Race For Water Odyssey: Quantitative and Qualitative Assessment of Marine Plastic Debris Collected on Shorelines

With the help of the local people we met during the course of the 2015 Odyssey, the main objective, obtaining a collection of comparable data about marine plastic pollution using the NOAA internationally recognized protocol, has been achieved. It cannot be sufficiently stressed that not one of the 30 sampled shorelines during this worldwide journey was free from marine plastic debris. As for the recent identification of plastic debris in the Arctic and Antarctic areas, this observation confirms that plastic contamination in the oceans is ubiquitous. Whether in terms of macrodebris (>2.5 cm) or microplastics (< 5 mm) concentrations, Hawaii constitutes by far the 2015 Odyssey’s most notable hotspot. The highest macrodebris concentration registered at Kamilo Point in Hawaii (more than 3,500 macrodebris per 100 m2) was almost ten times greater than the second hotspot of the 2015 Odyssey, Pago Bay (372) on Guam Island in the Mariana Archipelago. Hawaii also constitutes the highest microplastics concentration hotspot with more than 94,000 particles per m2 collected once again at Kamilo Point again. For comparison, the second highest concentration, Ovahe beach on Easter Island, revealed more than 24,000 microparticles per m2. Unfortunately, based on their locations, marine macrodebris concentrations can suffer bias due to direct waste disposal (intentional or accidental) of tourists and/or local residents, and also because of the consecutive shoreline clean-up campaigns. Therefore, microplastic concentrations are a more reliable indicator to establish a comparison between study sites. On that basis, Northeast Pacific islands – especially the Hawaiian Archipelago – experience the most significant marine debris accumulation, followed by those of the South Pacific, Northeast Atlantic, Indian, Northwest Atlantic, Northeast Pacific and South Atlantic Oceans respectively. The macrodebris and microplastic average concentrations are summarized below in Figure 1. In qualitative terms, the hard plastic fragments category largely dominates the macroplastics content except for Palau and Chagos (BIOT). Other dominant categories are plastic foams, bottles and caps, and fishing lines and ropes. Foams were particularly predominant in Chagos, while bottles and caps constituted almost 70% of macrodebris in Palau. Besides, significantly higher bottle and cap concentrations were evidenced near the Asian continent. Fishing lines and ropes stood out particularly in Bermuda. Microplastic concentrations confirmed these trends with more than 80% of hard plastic fragments on every stopover, except Easter Island and Tristan da Cunha (around 60%). More specifically, Easter Island showed a significant concentration of pellets, while Bermuda confirmed a strong presence of fishing lines among the microparticles. Lastly, the polymer analysis of the hard plastic fragments ranging from 1 mm to 2.5 cm revealed the prevalence of polyethylene (PE) throughout all of the study sites, except for Tristan da Cunha where polypropylene (PP) dominated. Hawaii, Mariana, Palau and Mascarene also showed significant PP concentrations (between 31 to 47% of items). Other kinds of polymer such as EVA and PMP, have been evidenced especially on Tristan da Cunha, but also on the Azores and Mariana.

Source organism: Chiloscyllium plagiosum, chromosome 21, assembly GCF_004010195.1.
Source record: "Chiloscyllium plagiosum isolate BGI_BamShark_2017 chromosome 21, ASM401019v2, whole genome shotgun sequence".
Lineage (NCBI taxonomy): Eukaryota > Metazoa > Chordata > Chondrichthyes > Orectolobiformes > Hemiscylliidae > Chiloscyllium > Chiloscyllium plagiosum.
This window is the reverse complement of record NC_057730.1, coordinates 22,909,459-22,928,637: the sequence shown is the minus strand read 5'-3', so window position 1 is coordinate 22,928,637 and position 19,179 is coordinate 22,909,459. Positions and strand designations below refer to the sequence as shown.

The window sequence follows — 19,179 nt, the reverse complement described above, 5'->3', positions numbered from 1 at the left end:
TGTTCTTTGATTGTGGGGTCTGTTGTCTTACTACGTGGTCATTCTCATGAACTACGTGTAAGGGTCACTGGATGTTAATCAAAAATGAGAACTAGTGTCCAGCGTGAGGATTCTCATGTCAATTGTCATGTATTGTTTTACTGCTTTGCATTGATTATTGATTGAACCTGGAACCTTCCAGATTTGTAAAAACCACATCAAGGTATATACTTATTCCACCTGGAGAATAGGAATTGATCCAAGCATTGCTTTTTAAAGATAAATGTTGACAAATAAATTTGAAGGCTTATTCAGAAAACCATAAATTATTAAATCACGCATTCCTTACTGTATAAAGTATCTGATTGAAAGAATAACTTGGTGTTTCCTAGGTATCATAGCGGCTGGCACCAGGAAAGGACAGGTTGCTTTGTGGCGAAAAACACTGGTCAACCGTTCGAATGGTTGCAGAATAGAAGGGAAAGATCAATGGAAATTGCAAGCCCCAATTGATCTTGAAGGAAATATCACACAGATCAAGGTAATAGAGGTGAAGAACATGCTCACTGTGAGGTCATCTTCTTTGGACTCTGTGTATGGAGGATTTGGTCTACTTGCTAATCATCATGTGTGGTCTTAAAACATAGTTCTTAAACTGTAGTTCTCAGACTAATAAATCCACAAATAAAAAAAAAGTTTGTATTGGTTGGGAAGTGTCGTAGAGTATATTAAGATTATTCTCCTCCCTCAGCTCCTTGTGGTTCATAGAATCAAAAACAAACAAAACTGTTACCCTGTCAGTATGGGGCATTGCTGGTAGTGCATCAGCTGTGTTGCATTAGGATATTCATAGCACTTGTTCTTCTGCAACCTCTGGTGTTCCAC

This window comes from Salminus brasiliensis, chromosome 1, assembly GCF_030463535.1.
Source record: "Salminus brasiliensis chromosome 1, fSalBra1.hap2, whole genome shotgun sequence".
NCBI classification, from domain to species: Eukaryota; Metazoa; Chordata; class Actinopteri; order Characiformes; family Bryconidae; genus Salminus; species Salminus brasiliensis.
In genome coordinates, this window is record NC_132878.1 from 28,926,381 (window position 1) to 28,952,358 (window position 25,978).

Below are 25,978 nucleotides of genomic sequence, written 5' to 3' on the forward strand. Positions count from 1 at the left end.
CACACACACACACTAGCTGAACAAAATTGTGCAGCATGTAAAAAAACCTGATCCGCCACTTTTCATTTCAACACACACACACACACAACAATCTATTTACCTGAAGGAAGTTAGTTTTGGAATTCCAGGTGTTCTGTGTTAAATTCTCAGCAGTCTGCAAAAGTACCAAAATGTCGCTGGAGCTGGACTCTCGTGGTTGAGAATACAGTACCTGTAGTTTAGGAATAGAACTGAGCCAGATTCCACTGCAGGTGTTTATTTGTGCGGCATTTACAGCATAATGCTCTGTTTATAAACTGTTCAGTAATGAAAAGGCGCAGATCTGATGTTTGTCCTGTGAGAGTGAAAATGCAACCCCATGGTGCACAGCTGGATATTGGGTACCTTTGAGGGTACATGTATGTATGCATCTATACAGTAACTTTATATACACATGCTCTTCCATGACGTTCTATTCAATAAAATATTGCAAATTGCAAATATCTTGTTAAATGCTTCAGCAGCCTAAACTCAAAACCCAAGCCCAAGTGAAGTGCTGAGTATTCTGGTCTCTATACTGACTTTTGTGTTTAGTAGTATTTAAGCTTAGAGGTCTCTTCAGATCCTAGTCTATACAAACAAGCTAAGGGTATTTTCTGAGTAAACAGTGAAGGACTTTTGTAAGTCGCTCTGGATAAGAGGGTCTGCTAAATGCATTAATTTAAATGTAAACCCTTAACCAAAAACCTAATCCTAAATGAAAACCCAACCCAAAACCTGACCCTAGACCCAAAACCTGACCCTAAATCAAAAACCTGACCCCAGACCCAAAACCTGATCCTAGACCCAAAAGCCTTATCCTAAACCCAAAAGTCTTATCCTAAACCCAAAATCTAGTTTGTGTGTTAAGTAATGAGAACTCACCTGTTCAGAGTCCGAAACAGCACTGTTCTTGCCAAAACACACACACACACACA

Lausanne, Switzerland, Race for Water Foundation

 Record created 2017-02-15, last modified 2018-03-17

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